FOR IMMEDIATE RELEASE
October 21, 2020
Kalamazoo County COVID-19 Cases Trending Upward
Health officials urge residents to do their part to stop the spread and avoid social gatherings.
KALAMAZOO, MI – Kalamazoo County Health & Community Services Department reports that Kalamazoo County COVID-19 cases are trending upward. Health officials ask all residents to do their part to stop the spread of COVID-19 by adhering to public health guidance. The most effective public health recommendations continue to be wearing a face covering or mask, maintaining six feet from others, avoiding social gatherings, and washing hands frequently. Crowded, indoor gatherings are particularly high risk.
Widespread community transmission of COVID-19 is occurring within Kalamazoo County. Although the case rate declined from a peak on October 8 to October 15, cases remain high and approximately doubled from late April’s peak in cases. The data from September 13 to October 13 shows that only 7% of the 1,032 cases lived or worked in high-risk or congregate settings. Most transmission is thus occurring in the general population.
Through contact tracing data, exposure is not necessarily happening while at work or school. Workplace and school settings are applying strict public health risk mitigation strategies and MIOSHA work standards to protect employees and students. Instead, most exposures are happening in social gatherings outside of work or school, where people are not as strict with following the public health recommendations in their personal lives. Then people are reporting to work while infectious, whether asymptomatic or symptomatic, and spreading COVID-19 into the workplace or school setting.
“If we want to continue to enjoy the little bit of normalcy we have added back in, like businesses reopening and our kids returning to school, then we must adhere to public health guidance in our social lives,” says Jim Rutherford, Health Officer of Kalamazoo County. “As the community starts to re-engage, it is even more critical that we take ownership as individuals. In our social lives, we must hold that responsibility and accountability. We all must do our part.”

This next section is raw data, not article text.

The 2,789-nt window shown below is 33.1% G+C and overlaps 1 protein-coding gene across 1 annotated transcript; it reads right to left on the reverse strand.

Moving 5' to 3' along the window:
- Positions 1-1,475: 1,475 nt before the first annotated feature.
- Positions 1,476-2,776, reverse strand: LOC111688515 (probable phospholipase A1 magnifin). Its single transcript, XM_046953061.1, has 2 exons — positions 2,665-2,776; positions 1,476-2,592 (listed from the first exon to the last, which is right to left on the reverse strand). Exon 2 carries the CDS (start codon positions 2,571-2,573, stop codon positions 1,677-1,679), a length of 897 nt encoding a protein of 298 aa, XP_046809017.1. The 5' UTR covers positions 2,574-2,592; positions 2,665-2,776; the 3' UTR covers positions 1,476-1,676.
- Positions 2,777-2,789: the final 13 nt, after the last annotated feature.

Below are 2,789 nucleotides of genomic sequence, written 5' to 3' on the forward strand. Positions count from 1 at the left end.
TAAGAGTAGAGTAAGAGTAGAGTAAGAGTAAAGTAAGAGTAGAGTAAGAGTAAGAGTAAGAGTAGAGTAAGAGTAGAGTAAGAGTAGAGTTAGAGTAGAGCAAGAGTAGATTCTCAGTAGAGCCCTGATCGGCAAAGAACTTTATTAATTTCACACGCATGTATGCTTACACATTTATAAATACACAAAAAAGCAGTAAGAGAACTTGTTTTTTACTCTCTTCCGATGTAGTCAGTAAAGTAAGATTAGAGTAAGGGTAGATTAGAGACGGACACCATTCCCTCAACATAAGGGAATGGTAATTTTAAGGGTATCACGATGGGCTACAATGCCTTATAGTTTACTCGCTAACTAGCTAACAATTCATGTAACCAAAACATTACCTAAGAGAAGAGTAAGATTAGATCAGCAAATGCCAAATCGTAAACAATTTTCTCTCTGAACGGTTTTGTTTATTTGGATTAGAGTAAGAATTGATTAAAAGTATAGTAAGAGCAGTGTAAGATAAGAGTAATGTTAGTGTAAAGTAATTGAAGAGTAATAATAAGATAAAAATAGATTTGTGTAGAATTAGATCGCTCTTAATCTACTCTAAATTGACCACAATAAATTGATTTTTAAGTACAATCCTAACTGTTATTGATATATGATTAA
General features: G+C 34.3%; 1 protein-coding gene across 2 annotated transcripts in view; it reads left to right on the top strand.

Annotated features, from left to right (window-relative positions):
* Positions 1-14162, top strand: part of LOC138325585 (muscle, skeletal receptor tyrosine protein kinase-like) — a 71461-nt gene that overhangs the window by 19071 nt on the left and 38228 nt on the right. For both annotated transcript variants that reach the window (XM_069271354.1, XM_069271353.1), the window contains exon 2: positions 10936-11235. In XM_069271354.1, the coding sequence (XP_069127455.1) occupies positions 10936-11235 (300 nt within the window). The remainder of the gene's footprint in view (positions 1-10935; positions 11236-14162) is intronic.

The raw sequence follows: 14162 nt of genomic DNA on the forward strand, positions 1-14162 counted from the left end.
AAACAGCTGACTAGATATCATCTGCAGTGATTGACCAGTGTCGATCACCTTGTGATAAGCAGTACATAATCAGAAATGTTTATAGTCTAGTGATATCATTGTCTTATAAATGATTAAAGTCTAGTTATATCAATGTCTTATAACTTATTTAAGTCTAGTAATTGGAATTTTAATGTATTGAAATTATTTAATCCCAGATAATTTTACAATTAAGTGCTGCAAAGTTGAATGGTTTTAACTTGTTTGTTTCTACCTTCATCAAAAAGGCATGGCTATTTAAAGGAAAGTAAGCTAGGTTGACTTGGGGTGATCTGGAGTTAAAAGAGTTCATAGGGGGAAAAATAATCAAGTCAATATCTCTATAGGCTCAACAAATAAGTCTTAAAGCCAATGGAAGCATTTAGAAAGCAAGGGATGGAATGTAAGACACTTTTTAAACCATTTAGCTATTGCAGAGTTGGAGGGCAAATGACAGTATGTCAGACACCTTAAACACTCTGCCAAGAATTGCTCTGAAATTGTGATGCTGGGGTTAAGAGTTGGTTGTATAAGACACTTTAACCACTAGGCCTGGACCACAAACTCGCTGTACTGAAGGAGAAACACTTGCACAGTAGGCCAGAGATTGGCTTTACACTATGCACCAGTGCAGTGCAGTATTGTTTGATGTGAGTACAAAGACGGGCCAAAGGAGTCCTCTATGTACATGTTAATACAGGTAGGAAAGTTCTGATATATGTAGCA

The data also shows that 18 to 24 year-olds made up 37% of cases during this timeframe. The young adult population (18-24 year olds) drove the initial increase in cases in the beginning of September; Kalamazoo County is now seeing increases in middle aged (30-59 year olds) and older adult populations (60+ years). The increased case count seen in middle aged and older adult populations increases risk for more severe disease presentation, with increased hospitalizations and a higher risk for mortality given the vulnerability of older populations.
Another statistic concerning health officials is increasing percent positivity of COVID-19 tests (the proportion of positive tests out of the total number of tests performed). Percent positivity has more than doubled from approximately 3% at the beginning of September to approximately 7% currently. Increasing test positivity and overall case rate indicate more COVID-19 disease in Kalamazoo County. These community trends also increase risk for additional hospitalizations and deaths.
Furthermore, nearly 70% of cases during September 13 to October 13 were symptomatic. As allergy, flu, and cold season approach, many symptoms will be similar to COVID-19 symptoms. Kalamazoo County Health & Community Services Department and healthcare partners Ascension Borgess, Bronson Healthcare, Family Health Center, and WMed Health urge residents to get vaccinated against the flu to protect themselves and their loved ones from the influenza virus. As the coronavirus pandemic continues to affect Kalamazoo County communities, getting the flu vaccine is one of the best ways to reduce respiratory illness circulating in the area.
“If you show symptoms, do not make assumptions this year that it is allergies or a common cold. Stay home if you are symptomatic and see your doctor. With COVID-19 still spreading, getting the flu shot is more important than ever to stay healthy. The influenza vaccine is a safe and effective way to reduce illness, school or work absences, hospital stays, and death due to the flu. The more people are protected from the flu, the more hospital beds and testing supplies can be available during the COVID-19 pandemic. This further protects yourself, your family, and your community,” states Dr. William Nettleton, Medical Director for Kalamazoo County.
Kalamazoo County is under the Michigan Department of Health and Human Services (MDHHS) Epidemic Orders issued on October 5th and October 9th. MDHHS issued these orders under a law first enacted by the Michigan Legislature after the Spanish Flu of 1918, specifically to deal with epidemics. This gives the MDHHS director broad authority to take actions by emergency order to protect the public health during an epidemic. To reduce confusion following the recent Michigan Supreme Court decision, MDHHS issued orders following existing executive orders as much as possible under a different law to prevent and control the spread of COVID-19. The orders remain in effect until October 30, 2020.
“As humans, we are social beings. But this is how COVID spreads - by being around others. We urge everyone to stay vigilant and do their part - avoid social gatherings, stay at least six feet from others, wear masks and wash our hands. The individual decisions we make affect the health of our families and the entire community," said Nettleton.